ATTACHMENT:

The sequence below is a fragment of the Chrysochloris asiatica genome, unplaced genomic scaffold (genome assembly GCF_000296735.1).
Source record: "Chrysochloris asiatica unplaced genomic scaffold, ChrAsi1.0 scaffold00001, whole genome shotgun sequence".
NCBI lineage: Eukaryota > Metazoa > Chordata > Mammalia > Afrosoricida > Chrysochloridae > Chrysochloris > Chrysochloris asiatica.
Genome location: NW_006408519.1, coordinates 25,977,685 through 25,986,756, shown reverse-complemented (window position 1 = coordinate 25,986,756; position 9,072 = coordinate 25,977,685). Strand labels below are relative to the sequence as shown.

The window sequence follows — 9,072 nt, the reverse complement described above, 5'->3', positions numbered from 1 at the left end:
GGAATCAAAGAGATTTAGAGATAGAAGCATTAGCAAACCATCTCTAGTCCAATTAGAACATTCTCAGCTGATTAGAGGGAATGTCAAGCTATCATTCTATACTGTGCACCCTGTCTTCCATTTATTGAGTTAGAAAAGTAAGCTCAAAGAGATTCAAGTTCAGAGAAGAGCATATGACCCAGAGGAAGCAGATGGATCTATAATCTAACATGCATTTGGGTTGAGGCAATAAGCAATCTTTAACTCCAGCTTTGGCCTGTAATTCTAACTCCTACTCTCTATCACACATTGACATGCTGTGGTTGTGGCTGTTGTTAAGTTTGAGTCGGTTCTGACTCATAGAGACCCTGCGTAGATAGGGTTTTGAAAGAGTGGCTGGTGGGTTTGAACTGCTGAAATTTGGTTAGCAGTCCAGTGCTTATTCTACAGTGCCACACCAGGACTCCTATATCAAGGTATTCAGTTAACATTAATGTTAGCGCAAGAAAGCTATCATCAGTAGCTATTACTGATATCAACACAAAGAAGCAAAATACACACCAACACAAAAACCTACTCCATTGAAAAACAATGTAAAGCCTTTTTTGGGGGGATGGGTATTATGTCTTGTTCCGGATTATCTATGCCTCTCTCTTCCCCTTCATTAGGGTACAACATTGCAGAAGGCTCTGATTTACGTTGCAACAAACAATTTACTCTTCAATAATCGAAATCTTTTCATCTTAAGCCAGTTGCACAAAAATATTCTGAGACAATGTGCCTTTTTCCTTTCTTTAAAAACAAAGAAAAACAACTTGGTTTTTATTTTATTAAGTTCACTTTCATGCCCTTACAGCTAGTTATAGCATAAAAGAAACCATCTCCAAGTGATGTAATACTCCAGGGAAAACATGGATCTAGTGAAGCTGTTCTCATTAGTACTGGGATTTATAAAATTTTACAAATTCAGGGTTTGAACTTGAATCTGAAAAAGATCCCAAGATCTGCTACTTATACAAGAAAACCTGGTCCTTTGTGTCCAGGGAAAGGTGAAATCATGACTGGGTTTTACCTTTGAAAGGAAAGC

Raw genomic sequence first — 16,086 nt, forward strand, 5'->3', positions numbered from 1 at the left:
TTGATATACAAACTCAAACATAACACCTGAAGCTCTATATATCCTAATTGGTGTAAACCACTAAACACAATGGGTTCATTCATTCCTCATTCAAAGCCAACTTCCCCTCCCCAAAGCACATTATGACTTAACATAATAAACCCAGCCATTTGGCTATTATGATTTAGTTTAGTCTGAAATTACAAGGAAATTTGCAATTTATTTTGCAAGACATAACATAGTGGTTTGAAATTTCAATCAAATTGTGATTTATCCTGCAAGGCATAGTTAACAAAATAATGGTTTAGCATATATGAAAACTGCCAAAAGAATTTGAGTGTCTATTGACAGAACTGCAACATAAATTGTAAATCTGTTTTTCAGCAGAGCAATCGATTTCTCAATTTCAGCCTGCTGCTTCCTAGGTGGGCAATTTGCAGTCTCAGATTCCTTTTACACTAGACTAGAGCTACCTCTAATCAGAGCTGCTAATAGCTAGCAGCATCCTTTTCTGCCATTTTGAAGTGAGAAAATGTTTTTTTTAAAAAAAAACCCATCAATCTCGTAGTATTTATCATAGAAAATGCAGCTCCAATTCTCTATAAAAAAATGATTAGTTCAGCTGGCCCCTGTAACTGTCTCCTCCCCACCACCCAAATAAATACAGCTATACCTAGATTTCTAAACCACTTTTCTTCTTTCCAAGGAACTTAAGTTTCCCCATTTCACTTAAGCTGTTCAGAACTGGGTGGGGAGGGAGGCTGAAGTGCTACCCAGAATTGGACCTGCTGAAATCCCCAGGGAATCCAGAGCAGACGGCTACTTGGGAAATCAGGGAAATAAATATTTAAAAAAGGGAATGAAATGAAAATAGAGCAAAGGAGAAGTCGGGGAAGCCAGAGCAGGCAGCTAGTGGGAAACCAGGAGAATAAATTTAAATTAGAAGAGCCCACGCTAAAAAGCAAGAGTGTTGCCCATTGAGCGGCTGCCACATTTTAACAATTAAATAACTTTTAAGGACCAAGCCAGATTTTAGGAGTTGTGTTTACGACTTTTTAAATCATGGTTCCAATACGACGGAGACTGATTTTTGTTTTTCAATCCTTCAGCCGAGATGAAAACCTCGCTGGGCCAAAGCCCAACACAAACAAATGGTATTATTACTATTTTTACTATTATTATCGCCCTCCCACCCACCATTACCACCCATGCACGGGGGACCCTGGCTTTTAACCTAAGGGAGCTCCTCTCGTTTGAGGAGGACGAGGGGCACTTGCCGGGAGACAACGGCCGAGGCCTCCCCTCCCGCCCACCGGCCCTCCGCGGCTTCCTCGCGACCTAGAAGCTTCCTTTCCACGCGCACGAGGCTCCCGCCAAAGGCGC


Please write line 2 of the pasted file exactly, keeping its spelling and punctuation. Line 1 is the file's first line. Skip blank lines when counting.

Source record: "Chrysochloris asiatica unplaced genomic scaffold, ChrAsi1.0 scaffold00001, whole genome shotgun sequence".